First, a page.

Scheduling and Managing Interdependent Sub-projects


In my project management class today, one of the students asked about how to schedule interdependent sub-projects. The scheduling tool he uses doesn't deal well with pieces of one sub-project having dependencies of other sub-projects. It's difficult to see the critical path, and to know what's really going on. (It's too easy to have circular dependencies in the scheduling tool.) I asked if they scheduled by architecture component or by feature. I'm not sure if I understood the answer (or if the student understood the question), but I think they're organizing around architecture pieces.

If you have a number of sub-projects and they're coupled (have dependencies on each other), try rethinking how you organize the work. I bet if you organize the work by feature instead of by architectural component, you'll be able to schedule easier. My student wasn't so sure this would work — he has some scarce people resources who need to work on multiple features. I suggested they rank the features by priority (1, 2, 3, 4, …) and have the scarce people work on features in rank order. This requires cross-functional teams and the ability to recreate small feature-driven teams. This would be a huge change for the student's company.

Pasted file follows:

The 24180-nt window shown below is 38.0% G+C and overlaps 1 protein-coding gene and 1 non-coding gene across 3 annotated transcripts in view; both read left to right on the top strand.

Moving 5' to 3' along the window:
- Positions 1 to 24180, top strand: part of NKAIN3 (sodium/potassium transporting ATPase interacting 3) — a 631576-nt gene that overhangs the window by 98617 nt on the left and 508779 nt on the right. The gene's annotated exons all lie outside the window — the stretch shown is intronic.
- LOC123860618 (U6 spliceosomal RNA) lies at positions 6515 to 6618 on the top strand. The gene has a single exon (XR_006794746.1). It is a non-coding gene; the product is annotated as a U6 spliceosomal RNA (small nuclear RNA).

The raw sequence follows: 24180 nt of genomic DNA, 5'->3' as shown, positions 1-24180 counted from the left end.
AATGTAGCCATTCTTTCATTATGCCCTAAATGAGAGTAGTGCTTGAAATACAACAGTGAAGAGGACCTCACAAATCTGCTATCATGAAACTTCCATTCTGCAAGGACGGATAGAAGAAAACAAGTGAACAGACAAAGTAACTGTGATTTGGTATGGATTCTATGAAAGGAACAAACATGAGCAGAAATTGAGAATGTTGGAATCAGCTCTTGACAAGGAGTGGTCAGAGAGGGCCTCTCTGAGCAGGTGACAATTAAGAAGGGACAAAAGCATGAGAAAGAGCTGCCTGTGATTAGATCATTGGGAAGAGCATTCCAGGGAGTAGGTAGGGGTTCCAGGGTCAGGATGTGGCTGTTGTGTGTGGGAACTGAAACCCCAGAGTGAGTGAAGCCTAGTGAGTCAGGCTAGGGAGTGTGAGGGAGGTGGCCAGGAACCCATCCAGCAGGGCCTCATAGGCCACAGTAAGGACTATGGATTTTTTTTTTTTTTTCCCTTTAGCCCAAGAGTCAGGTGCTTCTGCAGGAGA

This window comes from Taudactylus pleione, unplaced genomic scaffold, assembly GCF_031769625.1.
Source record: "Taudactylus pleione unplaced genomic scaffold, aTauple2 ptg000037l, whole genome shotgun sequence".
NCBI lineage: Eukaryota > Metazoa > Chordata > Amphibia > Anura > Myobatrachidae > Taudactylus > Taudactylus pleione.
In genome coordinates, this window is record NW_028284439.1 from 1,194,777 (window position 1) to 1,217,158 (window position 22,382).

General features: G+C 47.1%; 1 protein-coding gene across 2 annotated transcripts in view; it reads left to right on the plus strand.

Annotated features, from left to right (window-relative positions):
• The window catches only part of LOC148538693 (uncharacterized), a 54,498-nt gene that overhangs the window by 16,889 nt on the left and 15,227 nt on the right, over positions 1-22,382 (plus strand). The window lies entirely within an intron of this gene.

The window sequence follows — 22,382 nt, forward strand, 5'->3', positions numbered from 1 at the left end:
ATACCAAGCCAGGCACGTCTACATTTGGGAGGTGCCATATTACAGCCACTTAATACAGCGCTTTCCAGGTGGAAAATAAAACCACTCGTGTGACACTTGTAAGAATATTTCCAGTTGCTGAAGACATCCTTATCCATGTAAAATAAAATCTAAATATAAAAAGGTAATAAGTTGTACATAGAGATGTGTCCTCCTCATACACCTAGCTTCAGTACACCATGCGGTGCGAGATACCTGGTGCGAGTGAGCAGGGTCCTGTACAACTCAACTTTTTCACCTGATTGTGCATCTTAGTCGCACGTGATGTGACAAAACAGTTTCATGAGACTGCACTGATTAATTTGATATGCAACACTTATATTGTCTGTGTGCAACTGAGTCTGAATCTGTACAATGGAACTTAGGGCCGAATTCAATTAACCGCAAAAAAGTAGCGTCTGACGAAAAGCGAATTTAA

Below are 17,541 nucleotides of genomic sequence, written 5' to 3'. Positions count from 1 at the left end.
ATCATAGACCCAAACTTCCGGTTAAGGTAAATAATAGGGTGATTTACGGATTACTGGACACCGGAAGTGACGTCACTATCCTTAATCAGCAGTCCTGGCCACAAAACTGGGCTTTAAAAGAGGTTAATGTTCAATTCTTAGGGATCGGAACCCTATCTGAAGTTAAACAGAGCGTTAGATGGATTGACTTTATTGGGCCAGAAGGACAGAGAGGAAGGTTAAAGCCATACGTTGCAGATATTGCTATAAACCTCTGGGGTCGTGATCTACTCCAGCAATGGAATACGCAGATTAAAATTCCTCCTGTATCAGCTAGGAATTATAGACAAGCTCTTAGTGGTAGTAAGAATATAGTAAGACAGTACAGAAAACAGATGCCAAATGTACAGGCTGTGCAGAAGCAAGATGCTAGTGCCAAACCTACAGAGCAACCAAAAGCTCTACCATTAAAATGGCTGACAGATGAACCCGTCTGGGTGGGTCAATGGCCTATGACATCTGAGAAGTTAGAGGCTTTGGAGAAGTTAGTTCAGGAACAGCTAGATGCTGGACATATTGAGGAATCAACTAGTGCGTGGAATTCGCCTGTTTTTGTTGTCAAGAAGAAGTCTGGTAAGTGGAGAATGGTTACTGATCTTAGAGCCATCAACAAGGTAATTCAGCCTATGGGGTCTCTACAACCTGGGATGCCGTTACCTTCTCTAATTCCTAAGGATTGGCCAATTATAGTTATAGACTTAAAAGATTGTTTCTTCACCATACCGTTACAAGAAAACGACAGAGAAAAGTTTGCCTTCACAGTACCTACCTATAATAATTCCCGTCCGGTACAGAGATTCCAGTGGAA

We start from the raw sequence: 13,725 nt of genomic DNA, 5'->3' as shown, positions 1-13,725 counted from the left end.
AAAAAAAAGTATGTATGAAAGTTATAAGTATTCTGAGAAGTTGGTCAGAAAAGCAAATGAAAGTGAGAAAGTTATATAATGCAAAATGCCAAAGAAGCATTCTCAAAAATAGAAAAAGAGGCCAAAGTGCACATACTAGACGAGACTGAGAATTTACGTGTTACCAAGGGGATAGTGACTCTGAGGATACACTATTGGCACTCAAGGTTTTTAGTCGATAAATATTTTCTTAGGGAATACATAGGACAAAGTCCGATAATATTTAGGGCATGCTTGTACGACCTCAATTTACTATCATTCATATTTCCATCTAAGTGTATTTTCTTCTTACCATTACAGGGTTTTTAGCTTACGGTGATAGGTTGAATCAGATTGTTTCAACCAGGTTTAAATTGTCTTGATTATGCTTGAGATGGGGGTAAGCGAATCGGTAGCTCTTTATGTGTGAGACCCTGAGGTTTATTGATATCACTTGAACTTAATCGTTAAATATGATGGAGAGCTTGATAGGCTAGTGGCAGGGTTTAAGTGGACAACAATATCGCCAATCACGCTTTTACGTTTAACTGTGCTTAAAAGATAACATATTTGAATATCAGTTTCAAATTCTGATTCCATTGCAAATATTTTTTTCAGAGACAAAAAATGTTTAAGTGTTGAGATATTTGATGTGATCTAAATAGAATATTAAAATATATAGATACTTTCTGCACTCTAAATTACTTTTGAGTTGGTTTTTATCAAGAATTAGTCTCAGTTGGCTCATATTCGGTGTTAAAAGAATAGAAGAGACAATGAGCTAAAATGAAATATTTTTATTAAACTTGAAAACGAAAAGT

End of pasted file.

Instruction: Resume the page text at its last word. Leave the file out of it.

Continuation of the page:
I'm a bit stuck. I only see program management (treating each feature like a project, managing all the projects, and using cross-functional development teams to perform the work) as a solution when you want to break tightly coupled interdependent sub-projects. Since I can't think of three alternatives, it's time to ask for help. Do you know of any alternatives?

2 thoughts on “Scheduling and Managing Interdependent Sub-projects”

  1. If you have two projects A and B, both of which depend on each other, perhaps you can break out a third piece, C, and have them both depend on that instead?
    For example, perhaps project A is “implement feature X”, and B is “test feature X”. In an agile programming shop, you could see these two activities as interdependent, since the testing might show up design bugs, which then need to be fed back into the implementation project. In that case, the project C might be “come up with a spec for feature X”. The tests can test against the spec, and the programmers can write to the spec. This might add more overhead than you’d like, but if the overriding goal is to break a cyclic dependency, it’s one way to do it.
    In general, I suppose it depends on the nature of the interdependency.

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